William of Ockham, Nominalism, Luther, & Early Protestant Thought


(10-3-02; abridged on 10-10-17)


[ (P) = Protestant / (C) = Catholic / (O) = Orthodox / (U) = unknown religious persuasion / secular ]
This paper consists entirely of citations.


I. Introduction to Medieval Philosophical Nominalism and William of Ockham

From: Frederick Copleston, S. J. (C), A History of Philosophy: Vol. 3: Late Mediaeval and Renaissance Philosophy, Part I: Ockham to the Speculative Mystics, Garden City, New York: Doubleday Image, 1953, 21, 26, 30, 59-60.

. . . there arose and spread in the fourteenth century a new movement, associated for ever with the name of William of Ockham. The thinkers of this new movement, the via moderna, which naturally possessed all the charm of ‘modernity’, opposed the realism of the earlier schools and became known as the ‘nominalists’. This appellation is in some respects not very apposite, since William of Ockham, for example, did not deny that there are universal concepts in some sense . . . a better name is ‘terminists’ . . . It is true that they strongly opposed and criticized the realism of earlier philosophers, particularly that of Duns Scotus; but it would be an over-simplification of their anti-realism to say that it consisted in attributing universality to ‘names’ or words alone.

It would, however, be a grossly inadequate description if one contented oneself with saying that the fourteenth-century nominalists attacked the realism of the thirteenth-century philosophers. The nominalist movement possessed a significance and an importance which cannot be adequately expressed by reference to one particular controversy.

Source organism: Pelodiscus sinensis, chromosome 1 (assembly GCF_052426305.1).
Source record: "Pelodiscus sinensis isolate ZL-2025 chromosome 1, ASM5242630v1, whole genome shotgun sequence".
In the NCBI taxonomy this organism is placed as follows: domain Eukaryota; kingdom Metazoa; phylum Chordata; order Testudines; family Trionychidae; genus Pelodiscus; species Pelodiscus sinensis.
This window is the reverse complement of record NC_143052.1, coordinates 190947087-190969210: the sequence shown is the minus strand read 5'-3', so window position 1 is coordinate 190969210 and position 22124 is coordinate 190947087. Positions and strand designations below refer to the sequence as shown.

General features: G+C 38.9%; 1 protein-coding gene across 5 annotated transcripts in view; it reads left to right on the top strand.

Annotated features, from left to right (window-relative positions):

. . . one is not justified in asserting without qualification that a rudimentary appreciation of physical science was peculiar to the fourteenth century, as contrasted with the thirteenth, or that the scientific studies associated withy the Ockhamist movement were the direct progenitors of Renaissance science. Already in the thirteenth century interest had been taken in the Latin translations of Greek and Arabic scientific works, and original observations and experiments had been made. We have only to think of men like Albert the Great, Peter of Maricourt and Roger Bacon . . .

Christian philosophy . . . was not radically hostile to the study of the world; and in the case of thirteenth-century philosophers like St. Albert the Great and Roger Bacon we find a combination of the spiritual; outlook with an interest in the empirical study of nature.

There is no adequate reason for challenging his reputation as the fountainhead of the terminalist or nominalist movement . . . Ockham was an independent, bold and vigorous thinker, who showed a marked ability for criticism; he held certain clear convictions and principles which he was ready to apply courageously, systematically and logically . . .